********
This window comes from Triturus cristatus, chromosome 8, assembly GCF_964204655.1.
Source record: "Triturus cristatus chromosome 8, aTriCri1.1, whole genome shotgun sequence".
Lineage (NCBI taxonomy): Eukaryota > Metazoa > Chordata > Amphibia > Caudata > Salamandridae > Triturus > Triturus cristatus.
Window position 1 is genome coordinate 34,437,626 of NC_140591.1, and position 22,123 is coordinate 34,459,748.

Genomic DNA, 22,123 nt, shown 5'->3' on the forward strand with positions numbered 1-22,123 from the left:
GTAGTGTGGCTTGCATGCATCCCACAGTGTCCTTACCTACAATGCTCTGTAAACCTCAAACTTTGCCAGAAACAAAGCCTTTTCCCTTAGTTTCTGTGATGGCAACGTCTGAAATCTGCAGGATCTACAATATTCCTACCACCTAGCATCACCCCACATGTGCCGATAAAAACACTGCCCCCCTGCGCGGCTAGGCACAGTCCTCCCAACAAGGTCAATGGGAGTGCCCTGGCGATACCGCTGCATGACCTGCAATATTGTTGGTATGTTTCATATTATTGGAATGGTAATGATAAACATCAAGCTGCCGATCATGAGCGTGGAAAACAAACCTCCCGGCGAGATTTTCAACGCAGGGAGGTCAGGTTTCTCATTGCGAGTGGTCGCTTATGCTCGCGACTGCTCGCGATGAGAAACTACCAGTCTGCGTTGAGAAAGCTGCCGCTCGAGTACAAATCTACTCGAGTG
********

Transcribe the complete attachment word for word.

This window comes from Triturus cristatus, chromosome 8, assembly GCF_964204655.1.
Source record: "Triturus cristatus chromosome 8, aTriCri1.1, whole genome shotgun sequence".
Lineage (NCBI taxonomy): Eukaryota > Metazoa > Chordata > Amphibia > Caudata > Salamandridae > Triturus > Triturus cristatus.
Window position 1 is genome coordinate 34,437,626 of NC_140591.1, and position 22,123 is coordinate 34,459,748.

Genomic DNA, 22,123 nt, shown 5'->3' on the forward strand with positions numbered 1-22,123 from the left:
GTAGTGTGGCTTGCATGCATCCCACAGTGTCCTTACCTACAATGCTCTGTAAACCTCAAACTTTGCCAGAAACAAAGCCTTTTCCCTTAGTTTCTGTGATGGCAACGTCTGAAATCTGCAGGATCTACAATATTCCTACCACCTAGCATCACCCCACATGTGCCGATAAAAACACTGCCCCCCTGCGCGGCTAGGCACAGTCCTCCCAACAAGGTCAATGGGAGTGCCCTGGCGATACCGCTGCATGACCTGCAATATTGTTGGTATGTTTCATATTATTGGAATGGTAATGATAAACATCAAGCTGCCGATCATGAGCGTGGAAAACAAACCTCCCGGCGAGATTTTCAACGCAGGGAGGTCAGGTTTCTCATTGCGAGTGGTCGCTTATGCTCGCGACTGCTCGCGATGAGAAACTACCAGTCTGCGTTGAGAAAGCTGCCGCTCGAGTACAAATCTACTCGAGTG